It will also lead to more relaxed hi-tech export restrictions against China. In its efforts to contain the Soviet Union and other communist countries during the Cold War, the United States, along with other Western countries, founded the Coordinating Committee for Multilateral Export Controls (COCOM) in Paris in November 1949.

The COCOM had since evolved to strictly control Western countries' hi-tech exports to China. After the fall of the Berlin Wall, however, COCOM members realized their practice of imposing export embargoes based on the East-West distinction was no longer realistic under the new international political order.

The successor to the COCOM, the Wassenaar Arrangement—which was established in the Dutch town of Wassenaar in 1996—now restricts hi-tech exports to countries without free-market economies.

After they recognize China's market economy status, Western countries will hopefully begin to relax their restrictions on hi-tech exports to China.

While exploring the significance of Washington's commitment, we need to be cautious of the phase, "cooperative manner." Put bluntly, it means the United States will recognize China's market economy status, but only if China cooperates with American policy.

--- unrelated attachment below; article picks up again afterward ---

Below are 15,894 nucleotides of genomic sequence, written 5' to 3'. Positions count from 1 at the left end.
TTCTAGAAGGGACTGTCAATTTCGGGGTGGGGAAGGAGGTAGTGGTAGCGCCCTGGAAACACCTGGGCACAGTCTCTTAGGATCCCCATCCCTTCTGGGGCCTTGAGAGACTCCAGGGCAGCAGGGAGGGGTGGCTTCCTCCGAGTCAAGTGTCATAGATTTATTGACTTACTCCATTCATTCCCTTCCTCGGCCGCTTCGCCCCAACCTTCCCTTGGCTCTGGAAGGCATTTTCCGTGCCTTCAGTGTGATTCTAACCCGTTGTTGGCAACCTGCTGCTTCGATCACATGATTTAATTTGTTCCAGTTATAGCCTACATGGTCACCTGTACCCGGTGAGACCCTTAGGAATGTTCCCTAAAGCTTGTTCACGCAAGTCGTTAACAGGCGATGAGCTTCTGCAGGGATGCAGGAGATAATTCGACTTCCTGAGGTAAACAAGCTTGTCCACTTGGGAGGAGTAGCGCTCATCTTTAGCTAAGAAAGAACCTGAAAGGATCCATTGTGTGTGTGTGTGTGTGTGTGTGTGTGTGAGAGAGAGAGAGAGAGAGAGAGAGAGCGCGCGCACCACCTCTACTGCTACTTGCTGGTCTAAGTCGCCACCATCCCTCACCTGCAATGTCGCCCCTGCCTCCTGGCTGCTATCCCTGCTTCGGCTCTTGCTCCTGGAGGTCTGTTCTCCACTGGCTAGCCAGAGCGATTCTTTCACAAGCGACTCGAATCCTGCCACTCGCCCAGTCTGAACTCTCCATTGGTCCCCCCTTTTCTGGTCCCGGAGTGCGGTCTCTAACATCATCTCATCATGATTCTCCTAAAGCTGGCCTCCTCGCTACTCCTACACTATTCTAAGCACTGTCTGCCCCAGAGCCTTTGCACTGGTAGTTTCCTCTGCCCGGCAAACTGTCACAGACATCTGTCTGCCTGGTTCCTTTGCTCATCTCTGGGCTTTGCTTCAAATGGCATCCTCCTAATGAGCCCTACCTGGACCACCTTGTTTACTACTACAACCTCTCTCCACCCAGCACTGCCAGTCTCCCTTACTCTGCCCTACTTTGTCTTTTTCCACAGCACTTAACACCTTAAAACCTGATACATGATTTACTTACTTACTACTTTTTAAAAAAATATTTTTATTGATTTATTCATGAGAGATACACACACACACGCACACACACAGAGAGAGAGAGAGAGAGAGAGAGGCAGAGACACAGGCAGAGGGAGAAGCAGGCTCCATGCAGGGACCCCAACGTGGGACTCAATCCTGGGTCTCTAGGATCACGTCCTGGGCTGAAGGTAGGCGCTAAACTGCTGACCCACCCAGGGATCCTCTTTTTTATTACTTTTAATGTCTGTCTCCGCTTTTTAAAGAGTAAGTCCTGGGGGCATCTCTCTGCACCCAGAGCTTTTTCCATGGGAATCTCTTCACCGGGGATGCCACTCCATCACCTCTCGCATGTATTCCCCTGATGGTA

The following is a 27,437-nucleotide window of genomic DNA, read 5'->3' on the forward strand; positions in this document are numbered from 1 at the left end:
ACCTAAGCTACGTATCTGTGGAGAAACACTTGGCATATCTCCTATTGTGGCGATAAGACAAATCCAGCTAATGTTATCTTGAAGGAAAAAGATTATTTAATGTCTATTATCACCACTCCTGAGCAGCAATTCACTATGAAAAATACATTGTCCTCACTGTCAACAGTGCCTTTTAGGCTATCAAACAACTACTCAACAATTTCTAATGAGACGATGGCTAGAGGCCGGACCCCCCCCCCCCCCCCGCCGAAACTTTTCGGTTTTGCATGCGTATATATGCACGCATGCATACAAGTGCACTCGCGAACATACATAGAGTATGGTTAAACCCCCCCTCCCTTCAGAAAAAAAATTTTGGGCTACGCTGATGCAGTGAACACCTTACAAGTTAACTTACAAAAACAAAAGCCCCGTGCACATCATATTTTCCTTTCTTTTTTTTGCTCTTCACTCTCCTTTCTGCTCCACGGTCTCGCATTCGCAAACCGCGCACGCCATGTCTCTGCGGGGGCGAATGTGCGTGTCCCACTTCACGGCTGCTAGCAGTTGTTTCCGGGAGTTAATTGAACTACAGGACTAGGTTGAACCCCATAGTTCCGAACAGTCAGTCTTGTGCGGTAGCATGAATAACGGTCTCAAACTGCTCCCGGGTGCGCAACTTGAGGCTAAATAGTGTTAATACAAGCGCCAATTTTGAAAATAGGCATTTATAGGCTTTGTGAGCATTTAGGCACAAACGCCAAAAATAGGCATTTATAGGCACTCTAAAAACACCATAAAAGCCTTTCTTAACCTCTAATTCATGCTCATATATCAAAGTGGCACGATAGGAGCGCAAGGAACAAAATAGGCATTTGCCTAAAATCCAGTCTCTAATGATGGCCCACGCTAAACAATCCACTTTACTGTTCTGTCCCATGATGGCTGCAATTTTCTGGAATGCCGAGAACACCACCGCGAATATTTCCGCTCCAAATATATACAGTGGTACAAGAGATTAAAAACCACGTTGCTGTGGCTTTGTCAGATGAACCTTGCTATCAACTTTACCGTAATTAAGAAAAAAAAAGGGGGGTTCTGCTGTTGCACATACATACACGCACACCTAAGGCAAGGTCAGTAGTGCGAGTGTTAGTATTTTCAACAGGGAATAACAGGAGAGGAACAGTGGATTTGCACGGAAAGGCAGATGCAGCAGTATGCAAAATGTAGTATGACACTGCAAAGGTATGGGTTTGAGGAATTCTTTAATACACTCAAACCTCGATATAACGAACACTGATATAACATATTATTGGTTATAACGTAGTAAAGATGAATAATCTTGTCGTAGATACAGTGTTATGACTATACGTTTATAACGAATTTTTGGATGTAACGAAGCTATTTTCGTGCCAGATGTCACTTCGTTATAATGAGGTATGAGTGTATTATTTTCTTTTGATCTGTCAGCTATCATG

Washington may, thus, place a variety of onerous demands on Beijing—not limited to the convertibility of Chinese currency, the freedom of wage negotiations between labor and capital and the freedom of establishing joint ventures or foreign-invested companies.

Although China has met most U.S. demands, its currency remains unconvertible. And since its current currency regime serves as a firewall against external economic risks, China is not expected to succumb to U.S. pressure to make its currency convertible.

In fact, many of the countries that the United States recognizes as market economies do not have freely convertible currencies either.

The United States certainly had its own considerations when it promised to recognize China's market economy status. In the face of the economic crisis, Washington has had but two ways to raise money—either by printing greenbacks, or issuing Treasury bonds.

But in the end, the United States counts on China—its biggest creditor nation—to continue to purchase its Treasury bonds.

In addition, there are only seven years to go before China automatically gains a market economy status. Consequently, as time progresses, the United States will be less able to use this as a bargaining chip.

Recent Anti-dumping Cases

India initiated anti-dumping investigations against Chinese-produced refrigerant R-134a on August 19.

The EU launched a series of anti-dumping actions against Chinese sodium gluconate, steel cables and aluminum road wheels from August 11 to 13.

Turkey started anti-dumping investigations against Chinese textiles including curtain cloth on July 25.

(Source: Ministry of Commerce of China)

The author is a senior fellow with the Research Center for China-U.S. Relations at Tsinghua University in Beijing